Following a political feud in the cabinet regarding the nomination of the next Lebanese Armed Forces (LAF) commander, Free Patriotic Movement (FPM) leader Michel Aoun called for protests, and party supporters rallied in Beirut on July 9. The presidency, the most important Maronite-allocated post in Lebanese politics, has been vacant since May 2014, and the term of the LAF commander—another important Maronite post—expires in September. Although Aoun has framed the deadlock over both appointments as an assault on Christian rights, his call for protests is really a key gambit in his quest to empower the FPM and his allies within the party.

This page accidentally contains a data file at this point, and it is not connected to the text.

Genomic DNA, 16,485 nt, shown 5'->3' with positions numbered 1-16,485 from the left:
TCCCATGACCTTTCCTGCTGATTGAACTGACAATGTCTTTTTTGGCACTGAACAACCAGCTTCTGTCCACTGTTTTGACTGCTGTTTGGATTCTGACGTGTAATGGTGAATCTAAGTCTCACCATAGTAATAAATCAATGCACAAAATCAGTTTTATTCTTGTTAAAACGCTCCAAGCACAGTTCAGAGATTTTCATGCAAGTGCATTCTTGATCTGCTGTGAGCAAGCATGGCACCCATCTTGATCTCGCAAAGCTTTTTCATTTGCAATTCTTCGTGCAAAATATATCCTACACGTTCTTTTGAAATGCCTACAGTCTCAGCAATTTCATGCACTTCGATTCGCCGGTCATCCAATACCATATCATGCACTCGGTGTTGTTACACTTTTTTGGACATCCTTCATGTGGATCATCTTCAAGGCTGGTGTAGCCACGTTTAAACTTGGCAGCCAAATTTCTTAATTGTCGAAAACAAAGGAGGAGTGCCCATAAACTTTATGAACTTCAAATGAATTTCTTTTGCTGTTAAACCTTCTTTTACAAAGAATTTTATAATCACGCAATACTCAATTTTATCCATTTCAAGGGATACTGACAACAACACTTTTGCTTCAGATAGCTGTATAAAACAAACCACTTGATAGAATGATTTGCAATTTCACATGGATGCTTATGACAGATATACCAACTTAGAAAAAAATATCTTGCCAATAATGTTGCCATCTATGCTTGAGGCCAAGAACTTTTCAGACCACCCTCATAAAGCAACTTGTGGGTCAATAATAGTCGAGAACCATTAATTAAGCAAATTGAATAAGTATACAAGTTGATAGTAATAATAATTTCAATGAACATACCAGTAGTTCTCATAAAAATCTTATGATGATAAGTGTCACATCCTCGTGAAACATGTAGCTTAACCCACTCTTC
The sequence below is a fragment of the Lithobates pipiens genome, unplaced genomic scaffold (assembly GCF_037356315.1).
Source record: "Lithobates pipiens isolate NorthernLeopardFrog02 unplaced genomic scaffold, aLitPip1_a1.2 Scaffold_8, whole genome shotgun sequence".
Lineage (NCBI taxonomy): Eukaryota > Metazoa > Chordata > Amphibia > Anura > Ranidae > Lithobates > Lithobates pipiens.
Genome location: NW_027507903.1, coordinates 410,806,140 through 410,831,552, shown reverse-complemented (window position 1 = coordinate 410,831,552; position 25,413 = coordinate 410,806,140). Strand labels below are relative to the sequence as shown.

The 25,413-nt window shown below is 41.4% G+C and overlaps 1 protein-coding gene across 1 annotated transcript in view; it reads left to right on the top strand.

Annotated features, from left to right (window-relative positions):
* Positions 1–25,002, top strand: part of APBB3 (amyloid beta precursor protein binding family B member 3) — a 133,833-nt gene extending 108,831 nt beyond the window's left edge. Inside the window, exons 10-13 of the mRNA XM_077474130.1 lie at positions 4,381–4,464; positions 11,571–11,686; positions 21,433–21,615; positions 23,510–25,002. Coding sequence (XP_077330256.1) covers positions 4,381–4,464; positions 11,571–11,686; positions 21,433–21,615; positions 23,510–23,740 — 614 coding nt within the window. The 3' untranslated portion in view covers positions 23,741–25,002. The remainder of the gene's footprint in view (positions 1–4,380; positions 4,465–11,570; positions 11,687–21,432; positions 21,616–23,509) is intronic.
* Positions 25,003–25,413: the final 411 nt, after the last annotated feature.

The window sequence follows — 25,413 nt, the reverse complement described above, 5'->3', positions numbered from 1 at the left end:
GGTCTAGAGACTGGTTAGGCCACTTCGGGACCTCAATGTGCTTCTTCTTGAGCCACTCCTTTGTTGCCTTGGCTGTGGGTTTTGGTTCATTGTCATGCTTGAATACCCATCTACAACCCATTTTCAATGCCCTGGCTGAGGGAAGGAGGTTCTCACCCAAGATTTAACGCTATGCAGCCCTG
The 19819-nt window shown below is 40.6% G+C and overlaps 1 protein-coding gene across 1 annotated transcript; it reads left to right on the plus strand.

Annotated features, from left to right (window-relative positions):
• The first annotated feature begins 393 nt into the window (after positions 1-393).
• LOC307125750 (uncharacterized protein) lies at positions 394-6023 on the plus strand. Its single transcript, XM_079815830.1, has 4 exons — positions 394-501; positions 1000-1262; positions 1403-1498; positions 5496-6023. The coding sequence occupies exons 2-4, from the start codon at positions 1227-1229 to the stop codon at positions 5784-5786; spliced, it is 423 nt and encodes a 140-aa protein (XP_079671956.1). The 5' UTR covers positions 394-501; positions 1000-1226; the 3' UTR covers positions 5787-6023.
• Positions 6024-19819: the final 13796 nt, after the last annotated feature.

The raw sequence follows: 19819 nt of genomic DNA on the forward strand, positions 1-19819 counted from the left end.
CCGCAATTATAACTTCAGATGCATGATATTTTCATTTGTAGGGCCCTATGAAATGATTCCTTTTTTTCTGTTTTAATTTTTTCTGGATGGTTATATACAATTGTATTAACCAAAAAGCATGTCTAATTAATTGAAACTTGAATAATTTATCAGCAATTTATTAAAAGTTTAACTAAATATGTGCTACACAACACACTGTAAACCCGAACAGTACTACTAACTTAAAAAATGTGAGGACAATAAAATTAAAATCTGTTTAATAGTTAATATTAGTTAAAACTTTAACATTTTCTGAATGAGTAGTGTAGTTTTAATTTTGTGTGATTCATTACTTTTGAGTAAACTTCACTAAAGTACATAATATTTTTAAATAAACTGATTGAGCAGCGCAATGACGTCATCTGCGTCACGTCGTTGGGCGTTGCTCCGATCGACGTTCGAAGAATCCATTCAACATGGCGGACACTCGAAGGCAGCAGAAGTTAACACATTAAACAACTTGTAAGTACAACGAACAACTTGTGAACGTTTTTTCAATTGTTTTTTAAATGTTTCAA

When the FPM and Lebanese Forces party signed their “declaration of intent” in June to elect a strong president, this gave Aoun the upper hand over other Christian parties. Because Chairman of the Lebanese Forces Samir Geagea visited Aoun in Rabieh to sign the declaration, he was branded the junior partner. The declaration—basically an agreement to agree on an agreement between the two parties—also preemptively ended any rising threat that any Kataeb party or Hezbollah–Future Movement (FM) presidential deal would exclude the FPM.